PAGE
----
How is the prevalence of fungi in the air assessed and at what level do spores cause mold allergies?

Updated: Sep 18, 2017
  • Author: Shih-Wen Huang, MD; Chief Editor: Harumi Jyonouchi, MD  more...
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Answer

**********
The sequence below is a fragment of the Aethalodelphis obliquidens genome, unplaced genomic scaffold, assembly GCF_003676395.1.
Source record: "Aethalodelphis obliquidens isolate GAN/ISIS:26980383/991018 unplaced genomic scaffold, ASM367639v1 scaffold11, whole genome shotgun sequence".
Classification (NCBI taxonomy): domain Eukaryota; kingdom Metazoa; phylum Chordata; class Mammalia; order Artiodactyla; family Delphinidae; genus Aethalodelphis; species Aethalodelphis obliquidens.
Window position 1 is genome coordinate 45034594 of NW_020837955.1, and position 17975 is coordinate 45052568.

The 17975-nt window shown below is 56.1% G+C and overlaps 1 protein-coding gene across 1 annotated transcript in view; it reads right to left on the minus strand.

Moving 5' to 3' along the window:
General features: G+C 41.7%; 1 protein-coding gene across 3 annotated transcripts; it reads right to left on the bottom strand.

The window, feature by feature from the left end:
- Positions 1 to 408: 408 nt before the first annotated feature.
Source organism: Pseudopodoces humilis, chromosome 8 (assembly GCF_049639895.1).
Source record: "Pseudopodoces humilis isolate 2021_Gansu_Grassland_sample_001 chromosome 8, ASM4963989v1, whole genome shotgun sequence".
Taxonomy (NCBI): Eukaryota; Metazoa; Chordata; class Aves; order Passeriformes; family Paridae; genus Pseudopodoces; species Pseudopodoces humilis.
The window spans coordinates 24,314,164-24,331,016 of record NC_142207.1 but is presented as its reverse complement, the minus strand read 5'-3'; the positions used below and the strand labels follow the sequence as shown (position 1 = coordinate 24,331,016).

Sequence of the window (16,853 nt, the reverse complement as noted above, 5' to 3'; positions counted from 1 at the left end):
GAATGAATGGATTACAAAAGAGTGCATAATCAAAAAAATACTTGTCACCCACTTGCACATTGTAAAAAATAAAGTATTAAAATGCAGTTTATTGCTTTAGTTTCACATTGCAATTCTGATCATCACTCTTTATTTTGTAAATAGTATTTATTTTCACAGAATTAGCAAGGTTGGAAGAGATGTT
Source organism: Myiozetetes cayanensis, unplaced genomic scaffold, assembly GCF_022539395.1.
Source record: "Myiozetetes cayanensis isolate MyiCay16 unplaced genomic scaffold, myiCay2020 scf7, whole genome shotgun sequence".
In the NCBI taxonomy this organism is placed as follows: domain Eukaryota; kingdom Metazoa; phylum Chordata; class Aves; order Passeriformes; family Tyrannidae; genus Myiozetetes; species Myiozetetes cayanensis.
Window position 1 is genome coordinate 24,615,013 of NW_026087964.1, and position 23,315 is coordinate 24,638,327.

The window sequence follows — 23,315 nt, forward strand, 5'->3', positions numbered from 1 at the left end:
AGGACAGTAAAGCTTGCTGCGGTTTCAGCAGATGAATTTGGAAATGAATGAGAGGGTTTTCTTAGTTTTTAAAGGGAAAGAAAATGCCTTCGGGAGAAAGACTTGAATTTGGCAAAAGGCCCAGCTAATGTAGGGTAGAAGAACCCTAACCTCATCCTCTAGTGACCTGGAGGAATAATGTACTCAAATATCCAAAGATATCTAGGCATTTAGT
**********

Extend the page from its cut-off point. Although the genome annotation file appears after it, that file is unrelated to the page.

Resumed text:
Studies of airborne fungi provide prevalence data that are important to estimate patients' exposures to molds. A common method of sampling molds is to use an Anderson air-sample volumetric collector (Anderson Instruments; Atlanta, Georgia). The collector machine is allowed to sample the designated space for 5 minutes, trapping air particles in the filter. The filter then is placed on a Petri dish with media containing Sabouraud glucose, potato dextrose, and malt extract agar. Colonies grow on the agar plate, which an experienced mycologist can often use to identify the species on the basis of its gross appearance. Spore counts may be expressed as the number of colonies from a cubic meter of air. If the counts are higher than 200 spores in a cubic meter of air, patients with allergy are most likely to have symptoms.


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